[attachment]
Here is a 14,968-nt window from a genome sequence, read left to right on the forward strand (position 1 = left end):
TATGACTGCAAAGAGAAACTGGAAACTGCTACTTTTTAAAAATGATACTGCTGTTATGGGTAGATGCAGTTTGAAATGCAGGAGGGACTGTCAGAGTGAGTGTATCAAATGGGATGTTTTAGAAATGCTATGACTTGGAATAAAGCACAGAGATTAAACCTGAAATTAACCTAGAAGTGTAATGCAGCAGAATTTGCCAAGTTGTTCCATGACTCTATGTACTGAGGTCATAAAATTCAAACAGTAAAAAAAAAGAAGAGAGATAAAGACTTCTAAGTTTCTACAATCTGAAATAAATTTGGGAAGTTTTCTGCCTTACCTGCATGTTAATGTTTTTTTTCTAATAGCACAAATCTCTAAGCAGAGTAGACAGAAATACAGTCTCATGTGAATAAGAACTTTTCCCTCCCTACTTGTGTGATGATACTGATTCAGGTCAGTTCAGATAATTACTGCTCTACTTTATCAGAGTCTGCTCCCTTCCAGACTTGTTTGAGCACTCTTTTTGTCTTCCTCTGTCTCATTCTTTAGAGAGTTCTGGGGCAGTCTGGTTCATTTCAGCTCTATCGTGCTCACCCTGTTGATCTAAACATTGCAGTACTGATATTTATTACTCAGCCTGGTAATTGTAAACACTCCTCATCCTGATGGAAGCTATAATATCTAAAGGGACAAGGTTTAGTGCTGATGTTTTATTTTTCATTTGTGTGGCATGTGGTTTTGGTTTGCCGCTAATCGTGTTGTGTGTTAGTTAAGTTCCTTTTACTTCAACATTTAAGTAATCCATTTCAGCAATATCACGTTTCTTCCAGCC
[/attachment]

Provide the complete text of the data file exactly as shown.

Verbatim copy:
Here is a 14,968-nt window from a genome sequence, read left to right on the forward strand (position 1 = left end):
TATGACTGCAAAGAGAAACTGGAAACTGCTACTTTTTAAAAATGATACTGCTGTTATGGGTAGATGCAGTTTGAAATGCAGGAGGGACTGTCAGAGTGAGTGTATCAAATGGGATGTTTTAGAAATGCTATGACTTGGAATAAAGCACAGAGATTAAACCTGAAATTAACCTAGAAGTGTAATGCAGCAGAATTTGCCAAGTTGTTCCATGACTCTATGTACTGAGGTCATAAAATTCAAACAGTAAAAAAAAAGAAGAGAGATAAAGACTTCTAAGTTTCTACAATCTGAAATAAATTTGGGAAGTTTTCTGCCTTACCTGCATGTTAATGTTTTTTTTCTAATAGCACAAATCTCTAAGCAGAGTAGACAGAAATACAGTCTCATGTGAATAAGAACTTTTCCCTCCCTACTTGTGTGATGATACTGATTCAGGTCAGTTCAGATAATTACTGCTCTACTTTATCAGAGTCTGCTCCCTTCCAGACTTGTTTGAGCACTCTTTTTGTCTTCCTCTGTCTCATTCTTTAGAGAGTTCTGGGGCAGTCTGGTTCATTTCAGCTCTATCGTGCTCACCCTGTTGATCTAAACATTGCAGTACTGATATTTATTACTCAGCCTGGTAATTGTAAACACTCCTCATCCTGATGGAAGCTATAATATCTAAAGGGACAAGGTTTAGTGCTGATGTTTTATTTTTCATTTGTGTGGCATGTGGTTTTGGTTTGCCGCTAATCGTGTTGTGTGTTAGTTAAGTTCCTTTTACTTCAACATTTAAGTAATCCATTTCAGCAATATCACGTTTCTTCCAGCC